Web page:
Closing the Loop Pays Off

Given a requirement for a round gasket 0.125 inch in diameter with an allowable variation of ±0.01 inch, what is the cost of accommodating the tolerance?

It’s fair to assume that a gasket 0.115 inch in diameter will produce a seal within specification. Therefore, anything more than that is a cost overrun. A 0.115-inch bead has a cross section of 0.01039 square inches. A 0.125-inch bead has a cross section of 0.01227 square inches, or 18.1 percent more.

If the material costs $10 per cubic inch and the gasket is 14 inches long, then producing a gasket 0.125 inch in diameter will cost $1.71 per part. At an annual production volume of 100,000 parts, an assembler will spend $1,710 per year on gasketing material. At an annual production volume of 1 million parts, the material will cost $17,100 per year.

If the dispensing process allowed the gasket to vary by only 0.0005 inch in height, and a set point was chosen that provided a bit of a buffer (say, 0.116 inch instead of 0.115 inch), the savings would realistically be 1.546 cents per part. At high volumes, a 14 percent savings in material can be significant.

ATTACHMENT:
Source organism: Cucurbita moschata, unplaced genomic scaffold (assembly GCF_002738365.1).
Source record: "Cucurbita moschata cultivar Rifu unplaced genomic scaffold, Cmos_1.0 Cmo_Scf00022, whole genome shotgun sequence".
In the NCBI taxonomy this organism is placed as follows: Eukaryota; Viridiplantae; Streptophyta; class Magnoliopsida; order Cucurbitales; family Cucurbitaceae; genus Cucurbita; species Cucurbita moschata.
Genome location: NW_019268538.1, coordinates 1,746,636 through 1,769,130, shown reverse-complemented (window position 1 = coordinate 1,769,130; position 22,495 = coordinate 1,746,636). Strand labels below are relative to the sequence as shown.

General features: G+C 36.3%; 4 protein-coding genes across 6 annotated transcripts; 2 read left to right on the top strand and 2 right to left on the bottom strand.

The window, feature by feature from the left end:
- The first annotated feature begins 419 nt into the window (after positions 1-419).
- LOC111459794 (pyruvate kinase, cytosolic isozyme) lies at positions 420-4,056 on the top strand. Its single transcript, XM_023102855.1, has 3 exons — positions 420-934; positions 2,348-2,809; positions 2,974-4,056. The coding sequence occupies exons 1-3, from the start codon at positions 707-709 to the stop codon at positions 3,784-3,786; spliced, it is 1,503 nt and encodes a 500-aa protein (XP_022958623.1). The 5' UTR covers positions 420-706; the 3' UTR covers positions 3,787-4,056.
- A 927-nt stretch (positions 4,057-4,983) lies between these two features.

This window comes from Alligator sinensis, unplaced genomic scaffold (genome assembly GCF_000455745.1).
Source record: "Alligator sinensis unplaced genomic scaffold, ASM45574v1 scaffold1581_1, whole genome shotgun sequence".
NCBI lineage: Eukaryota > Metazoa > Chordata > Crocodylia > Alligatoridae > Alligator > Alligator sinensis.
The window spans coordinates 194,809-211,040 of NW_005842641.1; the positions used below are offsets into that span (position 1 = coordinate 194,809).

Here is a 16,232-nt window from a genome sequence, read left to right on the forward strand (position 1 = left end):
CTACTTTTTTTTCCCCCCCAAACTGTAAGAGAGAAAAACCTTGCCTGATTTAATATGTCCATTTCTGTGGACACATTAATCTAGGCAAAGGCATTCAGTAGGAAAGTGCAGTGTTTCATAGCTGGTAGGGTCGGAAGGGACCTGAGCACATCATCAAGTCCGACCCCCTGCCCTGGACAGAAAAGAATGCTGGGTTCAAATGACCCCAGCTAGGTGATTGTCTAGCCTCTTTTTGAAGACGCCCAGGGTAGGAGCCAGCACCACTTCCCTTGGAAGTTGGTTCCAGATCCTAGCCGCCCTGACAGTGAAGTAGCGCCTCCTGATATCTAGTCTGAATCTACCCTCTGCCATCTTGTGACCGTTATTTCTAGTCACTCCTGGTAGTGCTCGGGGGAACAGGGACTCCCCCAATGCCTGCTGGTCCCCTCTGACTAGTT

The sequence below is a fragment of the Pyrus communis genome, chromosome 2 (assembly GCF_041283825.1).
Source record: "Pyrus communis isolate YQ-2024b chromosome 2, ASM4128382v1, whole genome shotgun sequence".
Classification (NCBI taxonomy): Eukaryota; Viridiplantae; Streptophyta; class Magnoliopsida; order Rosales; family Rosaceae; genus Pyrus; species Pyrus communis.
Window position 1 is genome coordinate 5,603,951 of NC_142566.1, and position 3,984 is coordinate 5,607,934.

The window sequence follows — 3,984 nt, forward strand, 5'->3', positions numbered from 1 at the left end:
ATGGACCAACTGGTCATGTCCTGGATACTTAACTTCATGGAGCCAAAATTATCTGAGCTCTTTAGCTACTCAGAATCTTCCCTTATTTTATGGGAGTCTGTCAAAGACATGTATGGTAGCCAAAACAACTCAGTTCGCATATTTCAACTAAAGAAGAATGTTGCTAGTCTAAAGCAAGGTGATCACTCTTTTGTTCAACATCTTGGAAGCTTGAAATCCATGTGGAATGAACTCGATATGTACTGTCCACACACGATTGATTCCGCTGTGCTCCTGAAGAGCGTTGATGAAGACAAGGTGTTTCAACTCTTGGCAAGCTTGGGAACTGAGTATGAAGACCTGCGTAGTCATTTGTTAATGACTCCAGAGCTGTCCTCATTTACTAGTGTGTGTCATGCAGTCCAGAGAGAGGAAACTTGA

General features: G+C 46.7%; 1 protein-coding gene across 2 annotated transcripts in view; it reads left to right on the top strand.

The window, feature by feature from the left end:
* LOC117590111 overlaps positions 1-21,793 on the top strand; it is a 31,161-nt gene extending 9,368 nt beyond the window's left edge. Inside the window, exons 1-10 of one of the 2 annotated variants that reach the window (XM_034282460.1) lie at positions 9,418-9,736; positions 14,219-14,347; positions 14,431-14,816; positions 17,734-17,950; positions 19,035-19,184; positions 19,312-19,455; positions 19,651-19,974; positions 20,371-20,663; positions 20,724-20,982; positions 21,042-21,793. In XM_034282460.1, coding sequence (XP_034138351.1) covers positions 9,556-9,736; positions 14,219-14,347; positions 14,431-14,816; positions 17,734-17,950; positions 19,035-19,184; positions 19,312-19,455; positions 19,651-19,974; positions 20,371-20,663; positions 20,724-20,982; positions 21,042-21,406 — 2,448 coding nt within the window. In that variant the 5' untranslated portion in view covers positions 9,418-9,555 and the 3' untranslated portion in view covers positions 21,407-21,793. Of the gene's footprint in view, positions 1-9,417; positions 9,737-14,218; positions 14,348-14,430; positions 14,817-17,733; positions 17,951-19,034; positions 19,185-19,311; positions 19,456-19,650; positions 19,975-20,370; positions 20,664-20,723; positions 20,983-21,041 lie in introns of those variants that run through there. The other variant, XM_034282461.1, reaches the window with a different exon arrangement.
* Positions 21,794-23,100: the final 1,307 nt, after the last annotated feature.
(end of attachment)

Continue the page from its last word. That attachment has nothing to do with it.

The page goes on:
We have not factored in that these methods also reduce rejects. Every rejected gasket is material lost and potentially can represent a lost part, as well.

Lesson Learned

Over the years, we all learn a few lessons taught at great expense! Here’s one I learned about FIP gaskets.

Often, a prototype assembly is built using O-ring cord stock as a gasket. When the prototype progresses to full production, the O-ring is converted to a FIP gasket without any thought to the implications of the switch. Invariably, this produces a poor performing, very expensive gasket.

Unfortunately, many designs surround gaskets with vertical walls or standoffs. These are necessary to prevent overcompression of the gasket. However, if the walls are too close together, two problems arise: wetting to the walls and shear-induced delamination. When the FIP material wets to the walls, additional area is occupied by the gasket. When the product is assembled, a shear component is applied to the gasket that is parallel to the clamping force. This can cause the gasket to separate at the wall or even rip.

An ideal design will have walls that are sufficiently offset from the gasket to prevent wetting. A FIP gasket is a solid. When squeezed, the gasket must be able to extrude somewhere. For a gasket with a wall on both sides, the area between the walls, minus any intruding boss, must be more than the cross section of the gasket itself.

It’s possible to estimate what an optimal design might look like. However, given the number of variables involved, actual testing is crucial for nailing down the design of the seal face. Running a few simple calculations beforehand will certainly reduce iterations of the design cycle.